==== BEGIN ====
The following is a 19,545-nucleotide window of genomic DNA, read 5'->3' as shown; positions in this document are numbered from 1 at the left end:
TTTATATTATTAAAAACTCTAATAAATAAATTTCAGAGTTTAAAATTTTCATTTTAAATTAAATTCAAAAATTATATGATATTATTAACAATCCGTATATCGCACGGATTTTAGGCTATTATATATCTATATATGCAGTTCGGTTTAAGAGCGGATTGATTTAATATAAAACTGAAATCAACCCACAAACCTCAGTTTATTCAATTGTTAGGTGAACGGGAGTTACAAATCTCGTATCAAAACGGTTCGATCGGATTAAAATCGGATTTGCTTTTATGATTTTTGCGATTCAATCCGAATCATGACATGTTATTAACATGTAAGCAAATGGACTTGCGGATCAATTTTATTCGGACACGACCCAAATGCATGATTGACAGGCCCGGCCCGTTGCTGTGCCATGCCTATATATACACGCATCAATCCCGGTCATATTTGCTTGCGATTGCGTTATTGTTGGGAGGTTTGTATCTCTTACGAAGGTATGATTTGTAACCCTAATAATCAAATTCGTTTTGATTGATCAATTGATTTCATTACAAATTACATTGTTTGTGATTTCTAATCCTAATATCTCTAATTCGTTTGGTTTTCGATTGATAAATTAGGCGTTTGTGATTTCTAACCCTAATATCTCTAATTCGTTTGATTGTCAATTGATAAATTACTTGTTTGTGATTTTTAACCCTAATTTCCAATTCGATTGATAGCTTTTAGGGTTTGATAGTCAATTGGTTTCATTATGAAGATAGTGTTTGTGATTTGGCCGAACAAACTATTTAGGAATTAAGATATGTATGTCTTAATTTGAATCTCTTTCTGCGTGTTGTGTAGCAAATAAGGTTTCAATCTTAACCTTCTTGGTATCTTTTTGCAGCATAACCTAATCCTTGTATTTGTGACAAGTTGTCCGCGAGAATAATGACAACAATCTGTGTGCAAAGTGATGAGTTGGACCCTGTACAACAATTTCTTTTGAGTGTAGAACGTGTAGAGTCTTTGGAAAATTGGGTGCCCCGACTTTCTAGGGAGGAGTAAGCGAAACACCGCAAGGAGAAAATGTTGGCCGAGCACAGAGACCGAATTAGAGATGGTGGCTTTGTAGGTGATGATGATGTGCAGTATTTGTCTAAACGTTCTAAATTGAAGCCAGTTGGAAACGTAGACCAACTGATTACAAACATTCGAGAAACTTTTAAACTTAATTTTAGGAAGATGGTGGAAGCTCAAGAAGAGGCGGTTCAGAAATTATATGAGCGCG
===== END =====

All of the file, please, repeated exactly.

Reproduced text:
The following is a 19,545-nucleotide window of genomic DNA, read 5'->3' as shown; positions in this document are numbered from 1 at the left end:
TTTATATTATTAAAAACTCTAATAAATAAATTTCAGAGTTTAAAATTTTCATTTTAAATTAAATTCAAAAATTATATGATATTATTAACAATCCGTATATCGCACGGATTTTAGGCTATTATATATCTATATATGCAGTTCGGTTTAAGAGCGGATTGATTTAATATAAAACTGAAATCAACCCACAAACCTCAGTTTATTCAATTGTTAGGTGAACGGGAGTTACAAATCTCGTATCAAAACGGTTCGATCGGATTAAAATCGGATTTGCTTTTATGATTTTTGCGATTCAATCCGAATCATGACATGTTATTAACATGTAAGCAAATGGACTTGCGGATCAATTTTATTCGGACACGACCCAAATGCATGATTGACAGGCCCGGCCCGTTGCTGTGCCATGCCTATATATACACGCATCAATCCCGGTCATATTTGCTTGCGATTGCGTTATTGTTGGGAGGTTTGTATCTCTTACGAAGGTATGATTTGTAACCCTAATAATCAAATTCGTTTTGATTGATCAATTGATTTCATTACAAATTACATTGTTTGTGATTTCTAATCCTAATATCTCTAATTCGTTTGGTTTTCGATTGATAAATTAGGCGTTTGTGATTTCTAACCCTAATATCTCTAATTCGTTTGATTGTCAATTGATAAATTACTTGTTTGTGATTTTTAACCCTAATTTCCAATTCGATTGATAGCTTTTAGGGTTTGATAGTCAATTGGTTTCATTATGAAGATAGTGTTTGTGATTTGGCCGAACAAACTATTTAGGAATTAAGATATGTATGTCTTAATTTGAATCTCTTTCTGCGTGTTGTGTAGCAAATAAGGTTTCAATCTTAACCTTCTTGGTATCTTTTTGCAGCATAACCTAATCCTTGTATTTGTGACAAGTTGTCCGCGAGAATAATGACAACAATCTGTGTGCAAAGTGATGAGTTGGACCCTGTACAACAATTTCTTTTGAGTGTAGAACGTGTAGAGTCTTTGGAAAATTGGGTGCCCCGACTTTCTAGGGAGGAGTAAGCGAAACACCGCAAGGAGAAAATGTTGGCCGAGCACAGAGACCGAATTAGAGATGGTGGCTTTGTAGGTGATGATGATGTGCAGTATTTGTCTAAACGTTCTAAATTGAAGCCAGTTGGAAACGTAGACCAACTGATTACAAACATTCGAGAAACTTTTAAACTTAATTTTAGGAAGATGGTGGAAGCTCAAGAAGAGGCGGTTCAGAAATTATATGAGCGCG